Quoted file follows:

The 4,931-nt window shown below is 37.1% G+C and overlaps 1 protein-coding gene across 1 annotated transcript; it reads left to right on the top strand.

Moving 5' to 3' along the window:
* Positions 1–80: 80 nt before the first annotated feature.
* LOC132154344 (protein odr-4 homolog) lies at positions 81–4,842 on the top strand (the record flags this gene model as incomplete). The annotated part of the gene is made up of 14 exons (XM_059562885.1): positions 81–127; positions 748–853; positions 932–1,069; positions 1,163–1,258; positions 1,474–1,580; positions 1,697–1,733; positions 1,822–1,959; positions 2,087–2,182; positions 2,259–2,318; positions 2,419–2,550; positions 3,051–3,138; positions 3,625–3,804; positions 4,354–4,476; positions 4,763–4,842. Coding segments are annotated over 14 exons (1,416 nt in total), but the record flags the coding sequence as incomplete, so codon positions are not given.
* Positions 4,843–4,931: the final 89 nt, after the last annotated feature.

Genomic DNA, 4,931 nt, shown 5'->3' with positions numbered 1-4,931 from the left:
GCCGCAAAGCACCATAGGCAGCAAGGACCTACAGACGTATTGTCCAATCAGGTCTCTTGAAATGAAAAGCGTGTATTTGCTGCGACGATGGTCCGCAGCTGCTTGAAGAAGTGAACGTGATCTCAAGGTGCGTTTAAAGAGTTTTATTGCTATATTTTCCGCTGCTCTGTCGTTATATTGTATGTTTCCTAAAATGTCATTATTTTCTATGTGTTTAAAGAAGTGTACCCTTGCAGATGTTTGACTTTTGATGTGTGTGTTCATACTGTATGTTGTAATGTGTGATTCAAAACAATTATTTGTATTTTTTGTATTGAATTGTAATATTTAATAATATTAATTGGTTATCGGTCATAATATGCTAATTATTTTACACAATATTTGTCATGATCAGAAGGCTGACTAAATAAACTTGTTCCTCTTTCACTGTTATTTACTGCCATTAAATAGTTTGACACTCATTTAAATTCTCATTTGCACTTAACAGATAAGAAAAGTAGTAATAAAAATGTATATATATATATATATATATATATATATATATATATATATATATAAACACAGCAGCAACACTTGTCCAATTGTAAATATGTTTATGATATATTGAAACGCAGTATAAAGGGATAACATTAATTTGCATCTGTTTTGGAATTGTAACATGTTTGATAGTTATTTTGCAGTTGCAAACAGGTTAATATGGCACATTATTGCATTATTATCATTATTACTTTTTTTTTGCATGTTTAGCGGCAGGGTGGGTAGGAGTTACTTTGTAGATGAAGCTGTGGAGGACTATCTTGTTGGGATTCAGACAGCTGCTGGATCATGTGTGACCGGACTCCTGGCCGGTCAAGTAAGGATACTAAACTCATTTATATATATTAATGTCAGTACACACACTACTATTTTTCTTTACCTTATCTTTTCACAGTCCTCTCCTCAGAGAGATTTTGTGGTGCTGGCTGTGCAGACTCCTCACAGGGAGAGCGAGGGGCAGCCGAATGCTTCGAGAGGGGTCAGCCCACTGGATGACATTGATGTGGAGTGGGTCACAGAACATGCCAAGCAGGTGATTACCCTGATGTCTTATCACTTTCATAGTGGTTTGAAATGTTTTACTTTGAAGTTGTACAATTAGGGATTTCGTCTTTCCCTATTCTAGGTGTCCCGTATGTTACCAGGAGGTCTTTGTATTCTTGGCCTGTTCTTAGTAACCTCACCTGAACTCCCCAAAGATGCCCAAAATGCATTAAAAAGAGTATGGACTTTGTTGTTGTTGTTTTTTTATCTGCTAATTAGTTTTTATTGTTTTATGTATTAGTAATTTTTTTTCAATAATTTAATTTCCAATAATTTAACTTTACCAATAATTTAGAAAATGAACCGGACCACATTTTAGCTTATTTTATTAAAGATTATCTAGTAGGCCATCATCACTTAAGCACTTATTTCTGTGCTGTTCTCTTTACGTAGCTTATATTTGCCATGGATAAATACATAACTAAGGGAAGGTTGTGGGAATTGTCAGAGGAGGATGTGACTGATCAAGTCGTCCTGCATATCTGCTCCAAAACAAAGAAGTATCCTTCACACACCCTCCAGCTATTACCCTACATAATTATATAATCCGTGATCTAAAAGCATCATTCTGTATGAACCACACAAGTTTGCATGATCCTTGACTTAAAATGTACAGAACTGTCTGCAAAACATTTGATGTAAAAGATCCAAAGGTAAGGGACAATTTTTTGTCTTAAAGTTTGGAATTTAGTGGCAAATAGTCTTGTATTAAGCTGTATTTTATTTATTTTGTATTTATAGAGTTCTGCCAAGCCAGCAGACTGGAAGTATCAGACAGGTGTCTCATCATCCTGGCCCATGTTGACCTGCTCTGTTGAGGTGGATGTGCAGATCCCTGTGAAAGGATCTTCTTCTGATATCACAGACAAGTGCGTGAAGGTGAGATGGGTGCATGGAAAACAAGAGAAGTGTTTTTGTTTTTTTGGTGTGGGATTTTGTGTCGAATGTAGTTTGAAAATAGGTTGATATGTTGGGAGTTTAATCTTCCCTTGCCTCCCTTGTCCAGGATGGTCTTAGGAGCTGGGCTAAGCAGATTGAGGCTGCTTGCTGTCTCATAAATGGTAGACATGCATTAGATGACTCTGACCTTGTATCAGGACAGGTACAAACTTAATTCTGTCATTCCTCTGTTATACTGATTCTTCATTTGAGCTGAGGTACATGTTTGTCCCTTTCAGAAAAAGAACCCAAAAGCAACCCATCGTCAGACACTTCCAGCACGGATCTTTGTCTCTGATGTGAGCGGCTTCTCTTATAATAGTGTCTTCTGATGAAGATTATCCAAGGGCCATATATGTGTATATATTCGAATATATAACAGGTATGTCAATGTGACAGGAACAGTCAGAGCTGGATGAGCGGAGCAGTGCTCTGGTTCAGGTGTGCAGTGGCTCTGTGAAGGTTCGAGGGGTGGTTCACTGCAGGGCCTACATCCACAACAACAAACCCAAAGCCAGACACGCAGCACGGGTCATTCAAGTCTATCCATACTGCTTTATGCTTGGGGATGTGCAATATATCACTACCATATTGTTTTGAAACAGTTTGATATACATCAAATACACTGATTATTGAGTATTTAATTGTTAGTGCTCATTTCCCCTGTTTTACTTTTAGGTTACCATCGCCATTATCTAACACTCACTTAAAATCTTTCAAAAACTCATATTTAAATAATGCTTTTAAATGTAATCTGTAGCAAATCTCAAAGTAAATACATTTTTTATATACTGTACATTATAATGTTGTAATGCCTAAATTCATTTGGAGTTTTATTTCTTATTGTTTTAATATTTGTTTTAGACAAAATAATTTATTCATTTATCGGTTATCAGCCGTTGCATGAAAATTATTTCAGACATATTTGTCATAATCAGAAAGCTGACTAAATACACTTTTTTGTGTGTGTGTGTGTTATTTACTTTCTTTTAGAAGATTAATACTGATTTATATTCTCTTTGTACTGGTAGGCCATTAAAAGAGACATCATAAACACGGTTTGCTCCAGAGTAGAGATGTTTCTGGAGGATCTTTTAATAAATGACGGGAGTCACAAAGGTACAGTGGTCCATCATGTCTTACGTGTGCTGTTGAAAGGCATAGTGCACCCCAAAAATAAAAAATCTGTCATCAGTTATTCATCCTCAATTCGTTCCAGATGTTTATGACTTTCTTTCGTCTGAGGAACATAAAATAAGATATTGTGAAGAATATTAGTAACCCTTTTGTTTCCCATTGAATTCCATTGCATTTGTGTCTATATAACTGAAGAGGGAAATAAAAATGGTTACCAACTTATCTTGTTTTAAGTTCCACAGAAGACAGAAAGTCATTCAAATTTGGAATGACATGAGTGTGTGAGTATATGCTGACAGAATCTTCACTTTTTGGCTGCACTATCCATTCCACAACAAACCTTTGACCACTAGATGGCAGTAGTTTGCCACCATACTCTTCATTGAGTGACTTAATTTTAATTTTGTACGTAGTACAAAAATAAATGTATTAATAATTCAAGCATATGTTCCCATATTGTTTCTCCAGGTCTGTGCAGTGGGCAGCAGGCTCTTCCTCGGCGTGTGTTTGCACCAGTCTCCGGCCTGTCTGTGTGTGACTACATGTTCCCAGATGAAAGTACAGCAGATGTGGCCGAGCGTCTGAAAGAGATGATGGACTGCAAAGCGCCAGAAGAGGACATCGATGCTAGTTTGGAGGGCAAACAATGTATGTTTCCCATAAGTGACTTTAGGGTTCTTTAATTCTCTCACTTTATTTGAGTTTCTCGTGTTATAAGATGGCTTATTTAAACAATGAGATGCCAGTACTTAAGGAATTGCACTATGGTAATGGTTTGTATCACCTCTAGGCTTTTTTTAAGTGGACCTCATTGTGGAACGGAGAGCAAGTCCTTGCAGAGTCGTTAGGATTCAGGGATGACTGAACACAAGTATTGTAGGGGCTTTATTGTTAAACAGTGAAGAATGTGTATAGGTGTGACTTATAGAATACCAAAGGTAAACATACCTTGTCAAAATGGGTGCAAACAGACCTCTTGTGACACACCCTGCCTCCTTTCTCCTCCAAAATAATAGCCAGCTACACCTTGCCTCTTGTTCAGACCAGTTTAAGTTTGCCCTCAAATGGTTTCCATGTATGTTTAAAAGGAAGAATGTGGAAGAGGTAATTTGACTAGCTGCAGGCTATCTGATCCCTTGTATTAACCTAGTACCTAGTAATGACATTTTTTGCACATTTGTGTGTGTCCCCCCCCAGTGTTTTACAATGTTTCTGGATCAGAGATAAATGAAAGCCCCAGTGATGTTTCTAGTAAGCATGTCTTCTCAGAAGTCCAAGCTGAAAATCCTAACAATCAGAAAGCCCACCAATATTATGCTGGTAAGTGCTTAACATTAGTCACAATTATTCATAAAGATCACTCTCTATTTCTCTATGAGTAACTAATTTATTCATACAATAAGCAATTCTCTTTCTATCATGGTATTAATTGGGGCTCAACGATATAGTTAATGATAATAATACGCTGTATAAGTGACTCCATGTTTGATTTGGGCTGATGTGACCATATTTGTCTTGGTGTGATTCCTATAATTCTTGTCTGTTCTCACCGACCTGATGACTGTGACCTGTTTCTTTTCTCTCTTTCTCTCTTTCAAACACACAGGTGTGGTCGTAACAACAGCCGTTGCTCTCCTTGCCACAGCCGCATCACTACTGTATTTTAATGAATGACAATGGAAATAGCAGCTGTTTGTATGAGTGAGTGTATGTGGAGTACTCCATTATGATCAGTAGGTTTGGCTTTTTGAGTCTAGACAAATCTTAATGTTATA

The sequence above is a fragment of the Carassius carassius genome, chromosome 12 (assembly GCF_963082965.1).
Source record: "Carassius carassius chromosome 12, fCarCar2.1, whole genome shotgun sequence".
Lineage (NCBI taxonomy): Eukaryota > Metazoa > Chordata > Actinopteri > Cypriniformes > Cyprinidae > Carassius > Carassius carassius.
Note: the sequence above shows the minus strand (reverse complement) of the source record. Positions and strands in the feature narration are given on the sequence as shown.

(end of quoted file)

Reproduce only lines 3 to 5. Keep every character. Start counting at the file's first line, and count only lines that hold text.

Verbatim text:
* Positions 1–80: 80 nt before the first annotated feature.
* LOC132154344 (protein odr-4 homolog) lies at positions 81–4,842 on the top strand (the record flags this gene model as incomplete). The annotated part of the gene is made up of 14 exons (XM_059562885.1): positions 81–127; positions 748–853; positions 932–1,069; positions 1,163–1,258; positions 1,474–1,580; positions 1,697–1,733; positions 1,822–1,959; positions 2,087–2,182; positions 2,259–2,318; positions 2,419–2,550; positions 3,051–3,138; positions 3,625–3,804; positions 4,354–4,476; positions 4,763–4,842. Coding segments are annotated over 14 exons (1,416 nt in total), but the record flags the coding sequence as incomplete, so codon positions are not given.
* Positions 4,843–4,931: the final 89 nt, after the last annotated feature.